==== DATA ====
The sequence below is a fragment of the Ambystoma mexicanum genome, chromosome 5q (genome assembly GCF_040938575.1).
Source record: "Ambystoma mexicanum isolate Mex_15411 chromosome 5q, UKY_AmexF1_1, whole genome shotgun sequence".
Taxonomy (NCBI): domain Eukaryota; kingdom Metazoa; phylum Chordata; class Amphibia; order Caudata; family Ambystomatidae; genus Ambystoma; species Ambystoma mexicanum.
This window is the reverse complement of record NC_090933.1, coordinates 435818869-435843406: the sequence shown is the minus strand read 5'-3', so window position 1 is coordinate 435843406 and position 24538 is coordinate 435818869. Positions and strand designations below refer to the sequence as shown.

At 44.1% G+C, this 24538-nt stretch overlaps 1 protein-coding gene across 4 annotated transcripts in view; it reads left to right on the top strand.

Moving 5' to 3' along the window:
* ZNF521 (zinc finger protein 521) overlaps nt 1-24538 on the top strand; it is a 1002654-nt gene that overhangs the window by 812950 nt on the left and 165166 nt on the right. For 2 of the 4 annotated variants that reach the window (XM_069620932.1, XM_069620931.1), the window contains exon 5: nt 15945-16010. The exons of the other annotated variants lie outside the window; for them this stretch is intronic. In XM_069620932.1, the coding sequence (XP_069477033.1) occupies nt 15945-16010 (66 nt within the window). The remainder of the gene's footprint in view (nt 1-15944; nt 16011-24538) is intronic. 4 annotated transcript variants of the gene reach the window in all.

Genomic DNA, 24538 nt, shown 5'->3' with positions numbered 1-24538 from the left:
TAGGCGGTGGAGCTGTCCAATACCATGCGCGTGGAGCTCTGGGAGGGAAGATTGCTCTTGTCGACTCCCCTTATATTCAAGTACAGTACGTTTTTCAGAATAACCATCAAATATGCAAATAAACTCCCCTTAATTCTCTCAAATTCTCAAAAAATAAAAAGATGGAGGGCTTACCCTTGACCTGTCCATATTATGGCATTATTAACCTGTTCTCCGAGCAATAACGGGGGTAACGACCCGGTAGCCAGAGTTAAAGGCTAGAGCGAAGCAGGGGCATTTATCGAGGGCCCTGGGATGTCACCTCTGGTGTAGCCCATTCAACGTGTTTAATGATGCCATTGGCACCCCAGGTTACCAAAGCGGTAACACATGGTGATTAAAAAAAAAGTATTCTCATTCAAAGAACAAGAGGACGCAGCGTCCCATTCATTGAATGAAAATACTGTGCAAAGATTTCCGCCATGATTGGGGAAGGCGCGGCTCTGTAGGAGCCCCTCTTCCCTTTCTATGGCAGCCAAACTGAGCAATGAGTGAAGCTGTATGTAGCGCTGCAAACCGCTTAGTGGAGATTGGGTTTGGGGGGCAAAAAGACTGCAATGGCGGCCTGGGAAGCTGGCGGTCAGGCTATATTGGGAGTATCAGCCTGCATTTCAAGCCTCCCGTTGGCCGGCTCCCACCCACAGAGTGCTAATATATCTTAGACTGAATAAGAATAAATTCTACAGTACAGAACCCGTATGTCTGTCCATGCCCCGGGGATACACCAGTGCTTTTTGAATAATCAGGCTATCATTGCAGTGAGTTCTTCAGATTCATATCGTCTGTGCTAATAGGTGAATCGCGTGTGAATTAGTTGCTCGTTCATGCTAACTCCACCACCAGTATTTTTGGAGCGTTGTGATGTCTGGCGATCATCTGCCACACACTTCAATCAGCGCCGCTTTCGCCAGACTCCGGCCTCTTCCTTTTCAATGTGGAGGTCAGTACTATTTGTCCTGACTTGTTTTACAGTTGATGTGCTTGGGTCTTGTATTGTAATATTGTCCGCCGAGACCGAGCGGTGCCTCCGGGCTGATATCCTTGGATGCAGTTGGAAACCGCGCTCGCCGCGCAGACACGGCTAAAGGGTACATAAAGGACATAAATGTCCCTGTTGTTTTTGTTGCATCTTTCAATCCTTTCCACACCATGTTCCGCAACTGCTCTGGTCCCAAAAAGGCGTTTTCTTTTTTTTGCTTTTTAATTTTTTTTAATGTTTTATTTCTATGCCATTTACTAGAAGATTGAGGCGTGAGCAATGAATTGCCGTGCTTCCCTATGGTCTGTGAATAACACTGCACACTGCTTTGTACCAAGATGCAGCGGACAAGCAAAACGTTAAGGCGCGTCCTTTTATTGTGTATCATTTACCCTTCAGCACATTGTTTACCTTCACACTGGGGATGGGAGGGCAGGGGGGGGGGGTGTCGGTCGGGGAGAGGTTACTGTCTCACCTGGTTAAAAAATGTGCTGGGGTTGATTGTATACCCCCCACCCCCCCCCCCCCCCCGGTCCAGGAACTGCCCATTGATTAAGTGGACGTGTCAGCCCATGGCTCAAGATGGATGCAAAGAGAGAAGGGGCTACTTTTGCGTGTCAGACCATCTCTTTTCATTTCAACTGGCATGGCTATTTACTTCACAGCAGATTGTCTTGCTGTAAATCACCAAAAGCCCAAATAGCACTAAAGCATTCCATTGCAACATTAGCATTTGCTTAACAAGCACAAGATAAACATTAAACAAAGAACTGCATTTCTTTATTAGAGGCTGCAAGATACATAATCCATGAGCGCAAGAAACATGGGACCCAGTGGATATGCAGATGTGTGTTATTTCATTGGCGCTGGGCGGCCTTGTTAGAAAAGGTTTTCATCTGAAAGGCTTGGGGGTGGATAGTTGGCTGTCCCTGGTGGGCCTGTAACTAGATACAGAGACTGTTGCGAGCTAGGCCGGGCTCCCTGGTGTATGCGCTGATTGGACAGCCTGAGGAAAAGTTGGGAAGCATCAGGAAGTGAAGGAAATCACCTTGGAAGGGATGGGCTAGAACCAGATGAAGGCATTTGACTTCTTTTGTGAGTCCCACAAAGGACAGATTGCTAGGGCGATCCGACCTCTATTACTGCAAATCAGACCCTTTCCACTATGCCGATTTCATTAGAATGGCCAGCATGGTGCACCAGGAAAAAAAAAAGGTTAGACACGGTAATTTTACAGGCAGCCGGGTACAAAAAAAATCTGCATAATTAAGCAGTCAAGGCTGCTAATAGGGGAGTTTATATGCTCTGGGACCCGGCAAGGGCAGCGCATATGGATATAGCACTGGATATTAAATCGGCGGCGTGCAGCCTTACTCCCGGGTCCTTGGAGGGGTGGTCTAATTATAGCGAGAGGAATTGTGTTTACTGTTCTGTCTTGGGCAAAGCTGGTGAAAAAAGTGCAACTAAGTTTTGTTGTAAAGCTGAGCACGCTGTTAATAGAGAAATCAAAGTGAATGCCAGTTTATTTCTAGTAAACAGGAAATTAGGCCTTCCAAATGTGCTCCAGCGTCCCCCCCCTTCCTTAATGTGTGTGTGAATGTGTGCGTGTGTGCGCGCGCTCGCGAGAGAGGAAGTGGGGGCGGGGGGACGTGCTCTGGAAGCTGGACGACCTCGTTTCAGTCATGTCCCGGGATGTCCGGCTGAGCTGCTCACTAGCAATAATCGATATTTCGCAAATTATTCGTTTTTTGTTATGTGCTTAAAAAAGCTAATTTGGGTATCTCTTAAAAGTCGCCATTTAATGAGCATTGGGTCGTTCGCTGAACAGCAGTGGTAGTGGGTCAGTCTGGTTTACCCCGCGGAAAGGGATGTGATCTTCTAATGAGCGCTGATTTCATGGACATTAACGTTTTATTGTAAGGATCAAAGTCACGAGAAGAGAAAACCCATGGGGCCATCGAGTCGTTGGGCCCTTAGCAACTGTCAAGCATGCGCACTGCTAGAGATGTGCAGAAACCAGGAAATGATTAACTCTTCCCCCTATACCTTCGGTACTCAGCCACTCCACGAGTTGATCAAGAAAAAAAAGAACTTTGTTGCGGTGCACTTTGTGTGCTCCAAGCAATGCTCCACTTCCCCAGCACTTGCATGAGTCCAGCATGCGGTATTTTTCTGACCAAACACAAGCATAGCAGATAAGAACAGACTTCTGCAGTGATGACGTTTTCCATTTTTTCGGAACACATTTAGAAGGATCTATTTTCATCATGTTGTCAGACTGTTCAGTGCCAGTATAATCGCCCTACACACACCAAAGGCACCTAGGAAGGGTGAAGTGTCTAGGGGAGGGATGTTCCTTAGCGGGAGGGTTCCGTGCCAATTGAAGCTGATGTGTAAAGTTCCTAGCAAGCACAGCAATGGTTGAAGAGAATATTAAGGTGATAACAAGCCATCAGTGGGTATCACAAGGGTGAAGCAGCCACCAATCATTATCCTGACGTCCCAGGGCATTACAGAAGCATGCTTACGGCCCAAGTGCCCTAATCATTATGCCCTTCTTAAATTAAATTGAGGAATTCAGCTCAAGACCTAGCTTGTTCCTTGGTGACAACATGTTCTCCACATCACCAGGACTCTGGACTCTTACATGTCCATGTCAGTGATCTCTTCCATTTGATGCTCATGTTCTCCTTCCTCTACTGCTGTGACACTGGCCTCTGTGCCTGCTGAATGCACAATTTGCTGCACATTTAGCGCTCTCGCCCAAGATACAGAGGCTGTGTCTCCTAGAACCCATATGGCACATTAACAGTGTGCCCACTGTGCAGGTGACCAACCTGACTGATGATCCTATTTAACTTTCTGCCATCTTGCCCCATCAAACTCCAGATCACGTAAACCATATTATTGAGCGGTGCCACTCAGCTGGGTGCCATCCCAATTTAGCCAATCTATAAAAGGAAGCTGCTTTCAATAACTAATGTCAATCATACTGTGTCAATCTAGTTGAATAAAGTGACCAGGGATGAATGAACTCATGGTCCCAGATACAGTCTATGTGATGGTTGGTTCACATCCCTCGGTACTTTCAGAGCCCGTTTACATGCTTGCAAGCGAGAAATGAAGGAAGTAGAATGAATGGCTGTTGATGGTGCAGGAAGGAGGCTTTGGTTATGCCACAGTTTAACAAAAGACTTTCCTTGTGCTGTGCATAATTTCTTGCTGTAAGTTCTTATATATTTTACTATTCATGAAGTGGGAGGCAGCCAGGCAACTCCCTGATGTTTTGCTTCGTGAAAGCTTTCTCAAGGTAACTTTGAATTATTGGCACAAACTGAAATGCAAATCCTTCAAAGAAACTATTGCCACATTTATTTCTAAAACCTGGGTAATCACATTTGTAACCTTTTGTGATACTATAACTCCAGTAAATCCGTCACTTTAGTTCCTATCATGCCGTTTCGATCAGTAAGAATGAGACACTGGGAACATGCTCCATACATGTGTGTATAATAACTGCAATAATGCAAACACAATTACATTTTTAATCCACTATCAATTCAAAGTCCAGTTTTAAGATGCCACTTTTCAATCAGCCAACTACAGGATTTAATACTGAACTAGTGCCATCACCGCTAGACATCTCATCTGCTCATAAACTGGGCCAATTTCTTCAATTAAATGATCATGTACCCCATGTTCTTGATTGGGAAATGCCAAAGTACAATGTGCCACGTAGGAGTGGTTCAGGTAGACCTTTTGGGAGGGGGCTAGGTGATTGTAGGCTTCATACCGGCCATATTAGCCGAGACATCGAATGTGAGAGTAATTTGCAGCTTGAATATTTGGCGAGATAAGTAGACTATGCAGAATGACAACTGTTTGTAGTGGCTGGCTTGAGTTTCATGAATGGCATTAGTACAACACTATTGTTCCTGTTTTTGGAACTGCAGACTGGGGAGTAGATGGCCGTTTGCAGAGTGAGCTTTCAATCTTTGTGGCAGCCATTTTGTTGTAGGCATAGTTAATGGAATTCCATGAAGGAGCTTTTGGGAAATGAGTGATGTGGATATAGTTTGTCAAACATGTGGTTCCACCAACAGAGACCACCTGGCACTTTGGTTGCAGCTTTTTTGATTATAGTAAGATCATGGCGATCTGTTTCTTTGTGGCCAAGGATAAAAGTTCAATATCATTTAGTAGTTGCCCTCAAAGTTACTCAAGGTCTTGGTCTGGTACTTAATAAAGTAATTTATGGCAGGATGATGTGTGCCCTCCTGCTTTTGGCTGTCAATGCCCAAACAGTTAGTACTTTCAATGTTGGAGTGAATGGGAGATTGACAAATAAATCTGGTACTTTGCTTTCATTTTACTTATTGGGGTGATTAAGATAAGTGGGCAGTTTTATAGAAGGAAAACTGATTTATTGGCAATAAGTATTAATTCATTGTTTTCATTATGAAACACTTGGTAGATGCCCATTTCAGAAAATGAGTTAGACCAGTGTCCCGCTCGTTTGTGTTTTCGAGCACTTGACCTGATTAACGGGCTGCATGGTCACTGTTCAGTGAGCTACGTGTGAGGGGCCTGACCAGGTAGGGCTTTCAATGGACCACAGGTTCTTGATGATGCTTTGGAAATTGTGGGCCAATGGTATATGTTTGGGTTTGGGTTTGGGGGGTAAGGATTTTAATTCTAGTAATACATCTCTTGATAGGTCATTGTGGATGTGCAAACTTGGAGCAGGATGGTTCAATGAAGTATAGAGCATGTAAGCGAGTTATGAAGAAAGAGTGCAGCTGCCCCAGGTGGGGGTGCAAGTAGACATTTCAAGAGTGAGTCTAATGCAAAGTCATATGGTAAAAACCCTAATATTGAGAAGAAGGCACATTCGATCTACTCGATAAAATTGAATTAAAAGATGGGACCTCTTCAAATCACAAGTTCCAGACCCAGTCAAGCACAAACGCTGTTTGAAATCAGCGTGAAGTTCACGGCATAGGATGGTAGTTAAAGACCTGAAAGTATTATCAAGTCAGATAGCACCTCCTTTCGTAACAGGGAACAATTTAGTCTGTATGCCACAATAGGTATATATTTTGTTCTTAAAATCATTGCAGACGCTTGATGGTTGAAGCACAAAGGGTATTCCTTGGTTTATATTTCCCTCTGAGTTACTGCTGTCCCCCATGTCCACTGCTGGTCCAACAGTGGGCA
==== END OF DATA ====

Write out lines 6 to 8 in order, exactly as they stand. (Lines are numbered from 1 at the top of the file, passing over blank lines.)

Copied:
Moving 5' to 3' along the window:
* ZNF521 (zinc finger protein 521) overlaps nt 1-24538 on the top strand; it is a 1002654-nt gene that overhangs the window by 812950 nt on the left and 165166 nt on the right. For 2 of the 4 annotated variants that reach the window (XM_069620932.1, XM_069620931.1), the window contains exon 5: nt 15945-16010. The exons of the other annotated variants lie outside the window; for them this stretch is intronic. In XM_069620932.1, the coding sequence (XP_069477033.1) occupies nt 15945-16010 (66 nt within the window). The remainder of the gene's footprint in view (nt 1-15944; nt 16011-24538) is intronic. 4 annotated transcript variants of the gene reach the window in all.

Genomic DNA, 24538 nt, shown 5'->3' with positions numbered 1-24538 from the left: